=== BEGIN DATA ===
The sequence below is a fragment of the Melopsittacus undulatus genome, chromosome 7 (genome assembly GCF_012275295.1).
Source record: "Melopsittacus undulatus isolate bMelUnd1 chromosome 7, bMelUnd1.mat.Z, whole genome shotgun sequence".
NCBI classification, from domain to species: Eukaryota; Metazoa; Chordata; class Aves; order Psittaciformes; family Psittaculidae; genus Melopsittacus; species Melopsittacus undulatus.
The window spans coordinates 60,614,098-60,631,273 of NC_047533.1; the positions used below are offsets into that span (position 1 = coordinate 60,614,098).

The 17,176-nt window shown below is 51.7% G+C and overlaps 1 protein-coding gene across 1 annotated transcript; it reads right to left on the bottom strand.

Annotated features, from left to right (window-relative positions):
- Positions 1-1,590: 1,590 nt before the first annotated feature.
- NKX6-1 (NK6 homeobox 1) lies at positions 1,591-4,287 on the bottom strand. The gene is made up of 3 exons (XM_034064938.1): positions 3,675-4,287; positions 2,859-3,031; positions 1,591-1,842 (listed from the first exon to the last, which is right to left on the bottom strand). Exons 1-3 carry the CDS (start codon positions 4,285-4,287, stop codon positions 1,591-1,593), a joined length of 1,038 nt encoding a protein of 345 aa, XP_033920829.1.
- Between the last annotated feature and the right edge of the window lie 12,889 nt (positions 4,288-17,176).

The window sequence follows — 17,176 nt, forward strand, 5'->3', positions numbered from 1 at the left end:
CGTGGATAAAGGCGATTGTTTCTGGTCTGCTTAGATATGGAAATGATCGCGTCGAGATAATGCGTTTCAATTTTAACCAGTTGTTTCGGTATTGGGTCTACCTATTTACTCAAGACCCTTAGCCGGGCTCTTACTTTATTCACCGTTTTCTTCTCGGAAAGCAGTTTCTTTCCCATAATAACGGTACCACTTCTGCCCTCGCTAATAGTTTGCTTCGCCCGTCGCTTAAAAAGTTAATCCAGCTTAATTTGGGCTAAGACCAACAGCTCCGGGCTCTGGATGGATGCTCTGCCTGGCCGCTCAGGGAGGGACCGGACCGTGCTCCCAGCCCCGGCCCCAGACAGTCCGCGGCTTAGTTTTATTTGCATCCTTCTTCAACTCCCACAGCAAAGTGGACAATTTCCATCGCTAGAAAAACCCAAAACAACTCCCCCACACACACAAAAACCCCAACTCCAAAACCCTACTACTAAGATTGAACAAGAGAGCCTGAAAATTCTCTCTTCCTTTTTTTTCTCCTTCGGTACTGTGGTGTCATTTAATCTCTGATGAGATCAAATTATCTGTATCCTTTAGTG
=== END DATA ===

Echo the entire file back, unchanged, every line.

The sequence below is a fragment of the Melopsittacus undulatus genome, chromosome 7 (genome assembly GCF_012275295.1).
Source record: "Melopsittacus undulatus isolate bMelUnd1 chromosome 7, bMelUnd1.mat.Z, whole genome shotgun sequence".
NCBI classification, from domain to species: Eukaryota; Metazoa; Chordata; class Aves; order Psittaciformes; family Psittaculidae; genus Melopsittacus; species Melopsittacus undulatus.
The window spans coordinates 60,614,098-60,631,273 of NC_047533.1; the positions used below are offsets into that span (position 1 = coordinate 60,614,098).

The 17,176-nt window shown below is 51.7% G+C and overlaps 1 protein-coding gene across 1 annotated transcript; it reads right to left on the bottom strand.

Annotated features, from left to right (window-relative positions):
- Positions 1-1,590: 1,590 nt before the first annotated feature.
- NKX6-1 (NK6 homeobox 1) lies at positions 1,591-4,287 on the bottom strand. The gene is made up of 3 exons (XM_034064938.1): positions 3,675-4,287; positions 2,859-3,031; positions 1,591-1,842 (listed from the first exon to the last, which is right to left on the bottom strand). Exons 1-3 carry the CDS (start codon positions 4,285-4,287, stop codon positions 1,591-1,593), a joined length of 1,038 nt encoding a protein of 345 aa, XP_033920829.1.
- Between the last annotated feature and the right edge of the window lie 12,889 nt (positions 4,288-17,176).

The window sequence follows — 17,176 nt, forward strand, 5'->3', positions numbered from 1 at the left end:
CGTGGATAAAGGCGATTGTTTCTGGTCTGCTTAGATATGGAAATGATCGCGTCGAGATAATGCGTTTCAATTTTAACCAGTTGTTTCGGTATTGGGTCTACCTATTTACTCAAGACCCTTAGCCGGGCTCTTACTTTATTCACCGTTTTCTTCTCGGAAAGCAGTTTCTTTCCCATAATAACGGTACCACTTCTGCCCTCGCTAATAGTTTGCTTCGCCCGTCGCTTAAAAAGTTAATCCAGCTTAATTTGGGCTAAGACCAACAGCTCCGGGCTCTGGATGGATGCTCTGCCTGGCCGCTCAGGGAGGGACCGGACCGTGCTCCCAGCCCCGGCCCCAGACAGTCCGCGGCTTAGTTTTATTTGCATCCTTCTTCAACTCCCACAGCAAAGTGGACAATTTCCATCGCTAGAAAAACCCAAAACAACTCCCCCACACACACAAAAACCCCAACTCCAAAACCCTACTACTAAGATTGAACAAGAGAGCCTGAAAATTCTCTCTTCCTTTTTTTTCTCCTTCGGTACTGTGGTGTCATTTAATCTCTGATGAGATCAAATTATCTGTATCCTTTAGTG